Kolze’s Grove, with its outdoor lights, offered multiple recreational activities near the Narragansett-Irving intersection prior to Merrimac Park being constructed there
by BRIAN NADIG
A nine-acre recreational site at the southeast corner of Irving Park Road and Narragansett Avenue has been known as Merrimac Park since the 1950s, but prior to that it was a privately owned picnic grove with outdoor electric lighting before such technology was commonplace.
“That picnic grove was the first in the Chicago area to boast of these newfangled electric lights, so you didn’t have to go home at sundown. You could stay after dark,” longtime local business owner Ralph Frese, who died in 2012, said in a video about Merrimac Park created by the Northwest Chicago Historical Society.
The grove, which was named after Henry Kolze who inherited the land in the 1890s, also was called “Kolze Electric Park” due to the lights.
For decades Frese operated the former Chicagoland Canoe Base shop about a block north of the park, and his complex included a structure that was moved there from Kolze’s Grove, said historical society researcher Frank Suerth.
The grove included a restaurant, bar, hotel, beer gardens, a shooting gallery, a dance pavilion and other recreational amenities, including ping pong tables, Suerth said.
“My mother remembers going there and listening to German music,” Suerth said.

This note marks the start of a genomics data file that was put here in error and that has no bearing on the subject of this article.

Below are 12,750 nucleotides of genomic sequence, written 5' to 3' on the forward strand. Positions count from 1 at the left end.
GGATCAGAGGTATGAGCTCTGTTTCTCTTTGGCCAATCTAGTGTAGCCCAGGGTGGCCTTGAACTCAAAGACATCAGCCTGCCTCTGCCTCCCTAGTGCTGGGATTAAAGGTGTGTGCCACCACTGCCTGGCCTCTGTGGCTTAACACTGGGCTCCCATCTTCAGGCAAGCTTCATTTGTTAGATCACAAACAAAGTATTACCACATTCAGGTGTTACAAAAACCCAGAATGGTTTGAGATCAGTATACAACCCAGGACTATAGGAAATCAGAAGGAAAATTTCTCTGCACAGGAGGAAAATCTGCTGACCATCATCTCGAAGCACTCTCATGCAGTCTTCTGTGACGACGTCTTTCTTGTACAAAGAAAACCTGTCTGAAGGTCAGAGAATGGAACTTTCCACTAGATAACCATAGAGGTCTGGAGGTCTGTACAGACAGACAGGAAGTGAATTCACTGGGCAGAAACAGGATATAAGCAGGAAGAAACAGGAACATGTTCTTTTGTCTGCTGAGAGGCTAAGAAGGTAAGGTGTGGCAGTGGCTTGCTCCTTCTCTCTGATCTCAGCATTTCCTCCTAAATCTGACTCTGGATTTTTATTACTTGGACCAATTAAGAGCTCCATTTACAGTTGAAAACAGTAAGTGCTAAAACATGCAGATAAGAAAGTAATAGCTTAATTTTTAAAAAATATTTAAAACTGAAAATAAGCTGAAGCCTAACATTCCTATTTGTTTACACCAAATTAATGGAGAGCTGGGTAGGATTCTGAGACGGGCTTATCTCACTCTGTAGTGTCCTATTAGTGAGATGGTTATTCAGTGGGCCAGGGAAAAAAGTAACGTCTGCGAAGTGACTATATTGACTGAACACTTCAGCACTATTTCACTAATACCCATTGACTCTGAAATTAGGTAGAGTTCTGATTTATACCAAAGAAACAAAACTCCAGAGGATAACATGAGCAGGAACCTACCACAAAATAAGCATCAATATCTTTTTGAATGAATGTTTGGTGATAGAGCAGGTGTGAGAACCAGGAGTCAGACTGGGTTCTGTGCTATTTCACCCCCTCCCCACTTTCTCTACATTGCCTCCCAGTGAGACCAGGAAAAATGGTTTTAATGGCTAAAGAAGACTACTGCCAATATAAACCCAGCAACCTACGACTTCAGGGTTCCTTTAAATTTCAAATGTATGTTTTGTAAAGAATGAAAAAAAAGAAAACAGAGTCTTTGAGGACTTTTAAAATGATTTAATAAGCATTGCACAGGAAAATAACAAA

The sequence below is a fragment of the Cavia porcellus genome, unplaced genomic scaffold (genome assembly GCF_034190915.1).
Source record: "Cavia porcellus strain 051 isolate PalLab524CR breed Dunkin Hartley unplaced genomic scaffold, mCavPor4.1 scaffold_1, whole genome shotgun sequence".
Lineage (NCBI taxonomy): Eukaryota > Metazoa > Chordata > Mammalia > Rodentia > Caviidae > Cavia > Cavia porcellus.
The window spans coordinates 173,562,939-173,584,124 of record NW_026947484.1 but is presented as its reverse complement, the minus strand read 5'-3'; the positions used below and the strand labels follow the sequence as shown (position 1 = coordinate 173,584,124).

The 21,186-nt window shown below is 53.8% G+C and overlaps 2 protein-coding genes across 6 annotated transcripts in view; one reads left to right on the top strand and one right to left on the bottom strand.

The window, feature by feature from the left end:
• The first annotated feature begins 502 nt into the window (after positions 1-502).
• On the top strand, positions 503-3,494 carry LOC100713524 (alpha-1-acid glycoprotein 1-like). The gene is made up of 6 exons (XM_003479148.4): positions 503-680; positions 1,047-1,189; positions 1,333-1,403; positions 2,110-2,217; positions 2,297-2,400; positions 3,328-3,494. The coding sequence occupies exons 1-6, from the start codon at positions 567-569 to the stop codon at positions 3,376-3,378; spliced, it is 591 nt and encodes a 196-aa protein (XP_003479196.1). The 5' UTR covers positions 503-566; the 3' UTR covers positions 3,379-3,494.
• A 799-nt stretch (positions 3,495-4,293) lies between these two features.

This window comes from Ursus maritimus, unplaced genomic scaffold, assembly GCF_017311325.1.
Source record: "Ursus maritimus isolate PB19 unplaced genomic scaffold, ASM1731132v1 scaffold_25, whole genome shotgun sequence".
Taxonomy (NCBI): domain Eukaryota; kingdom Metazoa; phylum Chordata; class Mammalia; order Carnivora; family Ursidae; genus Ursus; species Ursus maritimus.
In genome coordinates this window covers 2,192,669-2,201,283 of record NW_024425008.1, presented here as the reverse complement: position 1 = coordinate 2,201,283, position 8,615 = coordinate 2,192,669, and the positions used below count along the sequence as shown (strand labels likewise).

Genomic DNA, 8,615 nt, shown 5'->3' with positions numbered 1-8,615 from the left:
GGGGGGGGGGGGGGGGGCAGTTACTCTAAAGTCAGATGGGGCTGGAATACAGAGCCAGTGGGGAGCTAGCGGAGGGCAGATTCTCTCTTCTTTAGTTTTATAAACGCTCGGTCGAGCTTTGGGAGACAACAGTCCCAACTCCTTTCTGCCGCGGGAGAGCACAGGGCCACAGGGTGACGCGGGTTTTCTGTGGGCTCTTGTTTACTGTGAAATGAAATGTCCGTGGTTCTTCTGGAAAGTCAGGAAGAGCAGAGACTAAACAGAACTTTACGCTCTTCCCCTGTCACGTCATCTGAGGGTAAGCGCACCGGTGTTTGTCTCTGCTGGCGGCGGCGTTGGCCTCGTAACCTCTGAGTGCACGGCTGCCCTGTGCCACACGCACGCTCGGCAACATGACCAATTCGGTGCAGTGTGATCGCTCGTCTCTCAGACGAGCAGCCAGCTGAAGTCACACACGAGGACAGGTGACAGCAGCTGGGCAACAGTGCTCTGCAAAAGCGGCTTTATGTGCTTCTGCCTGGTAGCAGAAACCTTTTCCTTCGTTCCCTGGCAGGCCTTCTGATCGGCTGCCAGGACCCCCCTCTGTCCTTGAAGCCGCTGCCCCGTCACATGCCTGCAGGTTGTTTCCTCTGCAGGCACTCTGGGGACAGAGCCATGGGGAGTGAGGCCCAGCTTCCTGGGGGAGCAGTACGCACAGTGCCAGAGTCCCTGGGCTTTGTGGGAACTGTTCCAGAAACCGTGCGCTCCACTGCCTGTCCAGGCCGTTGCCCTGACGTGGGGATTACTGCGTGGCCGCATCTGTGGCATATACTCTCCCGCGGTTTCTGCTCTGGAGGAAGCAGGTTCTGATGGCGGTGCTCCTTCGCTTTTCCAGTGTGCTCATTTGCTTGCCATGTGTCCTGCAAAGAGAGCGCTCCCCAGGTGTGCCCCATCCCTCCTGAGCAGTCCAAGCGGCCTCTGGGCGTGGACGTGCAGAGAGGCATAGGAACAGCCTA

The extension of the Irving Park Road streetcar service in 1896 made it easier for Chicagoans to reach the grove, Suerth said.
Companies and churches would rent out the grove for private events, and it was also a pleasant place for visitors to stop on their way to the nearby cemeteries and the Dunning State Mental Hospital, according to the historical society.
The grove served as “Saint Pascal’s playground,” and chicken dinners at the grove on Sundays were popular, according to residents on the video.
After World War II, the Chicago Park District acquired the grove and converted it into a park during the 1950s, installing athletic fields, a children’s playground and basketball and tennis courts.
The clapboard dining hall and tavern structure at the grove were converted for use as a fieldhouse, but in 1969 the park district replaced the structure with a modern brick fieldhouse, the historical society said.
The name “Merrimac” is derived from the Confederate iron clad ship the Merrimac, according to the society. A street of the same name runs near the park.
Its Union nemesis the Monitor has a street named for it east of the park.
The video can be viewed at YouTube.com, with a search for “Merrimac Park.”
The late Cardinal Francis George grew up in the area and said on the video that the grove had some play equipment and rides. “We use to sneak in (when it was closed) … just out of curiosity …but they had guard dogs, so we didn’t sneak in too often.”